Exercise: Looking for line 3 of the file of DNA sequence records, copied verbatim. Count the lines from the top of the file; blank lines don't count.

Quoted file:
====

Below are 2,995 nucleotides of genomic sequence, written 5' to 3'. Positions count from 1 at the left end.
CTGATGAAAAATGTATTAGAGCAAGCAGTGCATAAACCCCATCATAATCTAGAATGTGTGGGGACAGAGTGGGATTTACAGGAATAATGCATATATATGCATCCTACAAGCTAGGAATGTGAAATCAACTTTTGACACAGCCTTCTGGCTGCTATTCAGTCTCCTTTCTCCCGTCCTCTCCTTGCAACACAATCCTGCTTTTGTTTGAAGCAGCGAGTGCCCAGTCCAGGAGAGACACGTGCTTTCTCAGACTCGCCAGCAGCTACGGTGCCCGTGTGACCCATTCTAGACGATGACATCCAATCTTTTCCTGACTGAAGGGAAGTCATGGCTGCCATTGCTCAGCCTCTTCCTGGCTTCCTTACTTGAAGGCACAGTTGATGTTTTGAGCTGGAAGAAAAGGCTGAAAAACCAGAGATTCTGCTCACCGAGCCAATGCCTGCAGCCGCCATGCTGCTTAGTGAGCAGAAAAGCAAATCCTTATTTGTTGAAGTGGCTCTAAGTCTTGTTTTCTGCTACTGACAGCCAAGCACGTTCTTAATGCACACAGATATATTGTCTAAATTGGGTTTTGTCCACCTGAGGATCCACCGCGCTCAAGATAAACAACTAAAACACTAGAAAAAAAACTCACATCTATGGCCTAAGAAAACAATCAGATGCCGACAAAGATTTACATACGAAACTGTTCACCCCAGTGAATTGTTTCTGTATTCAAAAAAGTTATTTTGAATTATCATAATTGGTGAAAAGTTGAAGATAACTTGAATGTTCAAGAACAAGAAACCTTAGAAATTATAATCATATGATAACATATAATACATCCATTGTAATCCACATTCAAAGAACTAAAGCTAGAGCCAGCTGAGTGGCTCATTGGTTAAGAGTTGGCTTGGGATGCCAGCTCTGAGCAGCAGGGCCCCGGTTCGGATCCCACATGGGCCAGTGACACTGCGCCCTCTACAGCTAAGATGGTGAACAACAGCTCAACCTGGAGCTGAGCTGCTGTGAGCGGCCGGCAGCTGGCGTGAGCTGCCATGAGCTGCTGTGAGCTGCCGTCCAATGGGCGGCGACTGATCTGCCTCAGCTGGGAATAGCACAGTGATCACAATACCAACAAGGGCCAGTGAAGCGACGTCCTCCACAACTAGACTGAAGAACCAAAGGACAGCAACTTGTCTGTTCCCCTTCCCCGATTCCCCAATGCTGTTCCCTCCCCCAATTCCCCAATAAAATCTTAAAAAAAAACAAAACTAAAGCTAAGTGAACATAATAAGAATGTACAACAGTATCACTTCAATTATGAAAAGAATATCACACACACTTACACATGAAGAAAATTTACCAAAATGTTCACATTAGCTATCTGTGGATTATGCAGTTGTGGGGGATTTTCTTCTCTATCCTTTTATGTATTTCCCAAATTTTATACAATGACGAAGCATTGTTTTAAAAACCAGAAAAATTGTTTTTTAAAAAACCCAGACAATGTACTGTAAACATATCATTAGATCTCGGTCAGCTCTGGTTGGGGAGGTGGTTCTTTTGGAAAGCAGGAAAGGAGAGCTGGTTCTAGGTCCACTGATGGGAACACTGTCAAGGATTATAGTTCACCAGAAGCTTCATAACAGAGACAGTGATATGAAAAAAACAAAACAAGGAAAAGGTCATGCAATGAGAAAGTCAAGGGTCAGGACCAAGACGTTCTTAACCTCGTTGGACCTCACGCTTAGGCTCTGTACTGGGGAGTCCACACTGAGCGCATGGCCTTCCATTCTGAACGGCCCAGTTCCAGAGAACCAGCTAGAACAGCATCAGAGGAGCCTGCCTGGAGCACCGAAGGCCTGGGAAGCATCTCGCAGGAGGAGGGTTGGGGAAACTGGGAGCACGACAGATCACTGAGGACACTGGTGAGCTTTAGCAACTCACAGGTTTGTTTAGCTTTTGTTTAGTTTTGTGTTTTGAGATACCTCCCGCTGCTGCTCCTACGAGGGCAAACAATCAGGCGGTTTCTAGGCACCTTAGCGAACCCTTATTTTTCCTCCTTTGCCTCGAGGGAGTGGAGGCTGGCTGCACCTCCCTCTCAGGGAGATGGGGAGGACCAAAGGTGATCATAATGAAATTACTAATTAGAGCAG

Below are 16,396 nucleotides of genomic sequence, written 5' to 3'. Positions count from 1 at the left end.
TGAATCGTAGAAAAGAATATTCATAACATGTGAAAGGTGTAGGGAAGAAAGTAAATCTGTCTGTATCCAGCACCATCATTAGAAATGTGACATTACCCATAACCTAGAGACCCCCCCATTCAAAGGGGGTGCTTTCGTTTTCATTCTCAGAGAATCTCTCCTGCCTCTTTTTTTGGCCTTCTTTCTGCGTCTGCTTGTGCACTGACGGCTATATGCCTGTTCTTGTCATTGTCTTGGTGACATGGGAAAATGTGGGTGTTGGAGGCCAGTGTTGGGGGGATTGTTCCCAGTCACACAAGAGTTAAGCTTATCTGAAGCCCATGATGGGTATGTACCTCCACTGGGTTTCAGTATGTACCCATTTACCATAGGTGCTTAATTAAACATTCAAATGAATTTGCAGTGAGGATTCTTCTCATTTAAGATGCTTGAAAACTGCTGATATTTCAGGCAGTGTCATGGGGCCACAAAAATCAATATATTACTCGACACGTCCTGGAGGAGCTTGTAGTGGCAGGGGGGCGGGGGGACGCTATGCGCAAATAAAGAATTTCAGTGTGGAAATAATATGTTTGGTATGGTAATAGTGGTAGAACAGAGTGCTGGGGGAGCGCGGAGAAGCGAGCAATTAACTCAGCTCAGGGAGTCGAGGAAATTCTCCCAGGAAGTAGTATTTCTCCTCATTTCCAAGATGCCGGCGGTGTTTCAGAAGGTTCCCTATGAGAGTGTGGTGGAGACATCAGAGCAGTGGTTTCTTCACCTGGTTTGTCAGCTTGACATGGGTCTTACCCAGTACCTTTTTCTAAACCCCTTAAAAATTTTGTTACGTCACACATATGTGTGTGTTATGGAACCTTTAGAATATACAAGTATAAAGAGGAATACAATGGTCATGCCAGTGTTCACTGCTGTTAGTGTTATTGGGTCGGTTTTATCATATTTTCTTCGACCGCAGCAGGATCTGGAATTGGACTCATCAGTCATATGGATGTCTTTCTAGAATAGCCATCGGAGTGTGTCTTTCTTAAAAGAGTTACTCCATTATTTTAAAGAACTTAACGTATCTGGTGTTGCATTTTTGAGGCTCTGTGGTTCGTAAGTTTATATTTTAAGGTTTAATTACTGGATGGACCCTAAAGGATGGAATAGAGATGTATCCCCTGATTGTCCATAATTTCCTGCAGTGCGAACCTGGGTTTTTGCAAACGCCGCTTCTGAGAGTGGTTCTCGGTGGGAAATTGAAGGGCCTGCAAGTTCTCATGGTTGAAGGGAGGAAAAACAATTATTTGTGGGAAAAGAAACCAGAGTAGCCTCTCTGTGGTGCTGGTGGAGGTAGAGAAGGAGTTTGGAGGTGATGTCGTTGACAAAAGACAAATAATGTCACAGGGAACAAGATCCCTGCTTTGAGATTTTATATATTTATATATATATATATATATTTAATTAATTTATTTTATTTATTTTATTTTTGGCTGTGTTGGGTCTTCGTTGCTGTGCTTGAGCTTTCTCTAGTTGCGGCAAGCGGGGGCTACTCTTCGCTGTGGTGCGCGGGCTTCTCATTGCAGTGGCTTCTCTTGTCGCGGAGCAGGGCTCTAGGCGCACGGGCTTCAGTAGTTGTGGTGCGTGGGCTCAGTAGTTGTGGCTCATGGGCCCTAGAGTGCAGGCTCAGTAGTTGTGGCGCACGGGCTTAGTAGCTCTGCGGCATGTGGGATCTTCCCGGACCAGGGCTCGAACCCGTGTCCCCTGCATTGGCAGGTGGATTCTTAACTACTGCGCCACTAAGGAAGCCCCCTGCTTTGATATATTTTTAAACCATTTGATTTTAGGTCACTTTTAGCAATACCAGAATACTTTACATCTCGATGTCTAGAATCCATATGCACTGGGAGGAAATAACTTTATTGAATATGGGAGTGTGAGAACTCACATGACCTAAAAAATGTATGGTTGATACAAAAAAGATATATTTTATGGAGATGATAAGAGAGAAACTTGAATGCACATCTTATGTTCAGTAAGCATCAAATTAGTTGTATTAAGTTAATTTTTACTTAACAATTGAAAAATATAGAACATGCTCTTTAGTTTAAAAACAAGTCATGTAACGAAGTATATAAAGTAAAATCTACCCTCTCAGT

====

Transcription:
Below are 16,396 nucleotides of genomic sequence, written 5' to 3'. Positions count from 1 at the left end.